Как утверждает сама Kia Motors, название «Kia» происходит от китайско-корейских слов «ки» («выйти») и «а» (что расшифровывается как «Азия»), он примерно переводится как «вышедшая из Азии» или «выросла в Азии».Некоторые источники склонны считать основанную в 1944 году KIA (в те годы она называлась Kyungsung Precision Industry) первым в истории южнокорейским производителем автомобилей. В принципе, это верно, если судить с точки зрения даты основания. Вот только длительное время компания занималась исключительно велосипедами да мотороллерами, позже мотоколясками и трехколесными транспортными средствами, вроде тех, что выпускала японская Daihatsu. Первое четырехколесное транспортное средство, которое уже можно было назвать автомобилем, появилось лишь в начале 70-х годов. Первые же легковые автомобили появились несколько позже (да и те были построены по лицензии других производителей). В 1951 была переименована в KIA Industries а уже в 90-е годы KIA Motors.Первые грузовики были выпущены в 1962 году, и только к середине 70-х компания наладила полномасштабное производство легковых машин. Киа производила небольшие партии модели Brisa до 1981 года, но очередной военный переворот вынудил Киа полностью сосредоточиться на легких грузовиках.В 1998 году компания погрузилась в финансовый кризис, вызванный резким сокращением продаж. Результатом этого стала потеря самостоятельности: Kia Motors была приобретена корейской автомобилестроительной компанией Hyundai Motor. В 1999 году была создана группа Hyundai Kia Automotive Group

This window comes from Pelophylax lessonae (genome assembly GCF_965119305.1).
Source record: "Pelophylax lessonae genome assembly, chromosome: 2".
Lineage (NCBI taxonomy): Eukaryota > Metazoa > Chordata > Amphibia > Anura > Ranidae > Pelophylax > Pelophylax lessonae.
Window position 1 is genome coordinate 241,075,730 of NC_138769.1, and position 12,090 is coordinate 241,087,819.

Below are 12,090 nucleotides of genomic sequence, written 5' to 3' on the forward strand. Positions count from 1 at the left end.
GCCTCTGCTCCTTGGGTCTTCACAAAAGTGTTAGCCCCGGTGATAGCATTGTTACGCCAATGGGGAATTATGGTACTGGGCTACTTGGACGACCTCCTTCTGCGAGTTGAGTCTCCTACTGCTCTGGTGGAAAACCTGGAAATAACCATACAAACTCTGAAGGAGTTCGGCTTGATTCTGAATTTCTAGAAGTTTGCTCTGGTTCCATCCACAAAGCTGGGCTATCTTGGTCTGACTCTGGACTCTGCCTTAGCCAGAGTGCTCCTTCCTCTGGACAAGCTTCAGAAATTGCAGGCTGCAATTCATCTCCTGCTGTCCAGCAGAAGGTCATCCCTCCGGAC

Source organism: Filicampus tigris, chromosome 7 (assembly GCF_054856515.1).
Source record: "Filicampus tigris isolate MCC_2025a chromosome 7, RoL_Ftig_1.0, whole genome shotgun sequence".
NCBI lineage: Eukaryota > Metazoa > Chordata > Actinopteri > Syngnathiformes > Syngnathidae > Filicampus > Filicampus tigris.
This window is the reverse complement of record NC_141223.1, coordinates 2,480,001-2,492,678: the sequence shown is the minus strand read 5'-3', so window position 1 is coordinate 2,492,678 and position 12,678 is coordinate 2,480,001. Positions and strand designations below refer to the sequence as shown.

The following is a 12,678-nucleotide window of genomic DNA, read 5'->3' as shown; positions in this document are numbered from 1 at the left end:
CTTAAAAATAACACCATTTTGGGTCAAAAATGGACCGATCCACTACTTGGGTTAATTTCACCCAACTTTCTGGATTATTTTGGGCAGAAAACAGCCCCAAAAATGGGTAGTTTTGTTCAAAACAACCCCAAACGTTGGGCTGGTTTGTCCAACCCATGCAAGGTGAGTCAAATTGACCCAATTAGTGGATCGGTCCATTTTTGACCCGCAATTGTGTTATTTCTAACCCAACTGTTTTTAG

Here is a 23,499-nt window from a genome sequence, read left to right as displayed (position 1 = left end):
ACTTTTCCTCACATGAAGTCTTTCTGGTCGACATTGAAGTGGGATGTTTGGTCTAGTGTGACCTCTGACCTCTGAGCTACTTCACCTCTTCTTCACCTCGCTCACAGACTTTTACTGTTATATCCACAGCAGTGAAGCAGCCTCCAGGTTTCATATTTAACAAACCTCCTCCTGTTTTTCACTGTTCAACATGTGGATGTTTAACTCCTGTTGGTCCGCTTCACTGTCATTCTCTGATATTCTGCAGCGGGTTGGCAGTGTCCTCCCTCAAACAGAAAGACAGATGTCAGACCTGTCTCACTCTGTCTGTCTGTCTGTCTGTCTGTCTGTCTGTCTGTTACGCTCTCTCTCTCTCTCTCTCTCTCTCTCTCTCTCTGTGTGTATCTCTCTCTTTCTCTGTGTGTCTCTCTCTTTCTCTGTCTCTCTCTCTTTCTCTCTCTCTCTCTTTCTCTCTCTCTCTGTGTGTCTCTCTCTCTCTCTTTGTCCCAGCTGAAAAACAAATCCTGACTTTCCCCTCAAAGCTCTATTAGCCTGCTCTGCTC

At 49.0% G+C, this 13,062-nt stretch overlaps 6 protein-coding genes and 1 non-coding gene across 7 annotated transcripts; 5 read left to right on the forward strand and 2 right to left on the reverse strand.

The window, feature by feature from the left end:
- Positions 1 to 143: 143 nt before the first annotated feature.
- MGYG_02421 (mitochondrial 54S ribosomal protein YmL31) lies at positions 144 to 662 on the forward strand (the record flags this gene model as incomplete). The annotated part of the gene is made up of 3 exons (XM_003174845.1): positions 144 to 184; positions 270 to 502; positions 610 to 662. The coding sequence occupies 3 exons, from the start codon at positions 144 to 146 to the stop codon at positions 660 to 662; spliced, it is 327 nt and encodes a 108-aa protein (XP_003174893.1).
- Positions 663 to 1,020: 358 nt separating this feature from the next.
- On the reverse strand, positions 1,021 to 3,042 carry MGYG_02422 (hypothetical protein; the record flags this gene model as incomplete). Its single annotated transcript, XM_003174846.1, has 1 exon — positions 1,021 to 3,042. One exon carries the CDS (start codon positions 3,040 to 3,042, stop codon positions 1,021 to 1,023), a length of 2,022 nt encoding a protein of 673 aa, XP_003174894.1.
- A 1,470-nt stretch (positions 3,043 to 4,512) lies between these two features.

As members of the World Business Council for Sustainable Development and on behalf of the 93 companies included in this letter, we recognize that regardless of faith, we can all appreciate the call to climate action contained in Pope Francis' encyclical, "On Care for Our Common Home." It is a universal message -- one that speaks to the challenges climate change is having on society and the environment and the role of individuals, civil society and institutions to address them. For years, the body of science behind climate change has grown clearer and more focused. The planet is warming with severe consequences that threaten business growth and a healthy economy. We believe that we have reached a tipping point on climate change and that there is an unstoppable shift to a global economy that is significantly less harmful to the environment. As the world transitions to this new economy, it will be important to provide economic progress and a higher quality of life for all people in all regions of the world. The private sector will play a key role in this transition and can help build prosperity and secure a better world for what will soon be nine billion people. Increasingly, business leaders are working collaboratively with competitors and with nongovernmental organizations to set goals to significantly reduce natural-resource use, invest in clean energy, improve global health and feed more people. A common thread that cuts across all of these efforts is finding new and innovative ways to use technology to achieve these social and environmental commitments. No company is perfect. But, all companies are made up of people who want to leave a higher quality of life and a better world for generations to come. As leaders of these companies, we are committed to using our innovation, scale and entrepreneurial spirit to seek ways to address both the environmental and societal challenges created by climate change. Ahead of the Paris climate negotiations this December, we will help do our part to facilitate the transition to a low-carbon economy. WBCSD Signatories: Arcadis AzkoNobel Brisa Auto Estradas CH2M CLP Hong Kong Ltd Deloitte Touche Tohmatsu Limited DuPont EDP -- Energias de Portugal Fibria International Flavors & Fragrances Kellogg Company Monsanto Nestle SA Novozymes NRG P&G Poyry Oyj Plc Siemens SONAE Titan Cement Company Unilever To view the remainder of the signatories, please click here. -- This feed and its contents are the property of The Huffington Post, and use is subject to our terms. It may be used for personal consumption, but may not be distributed on a website.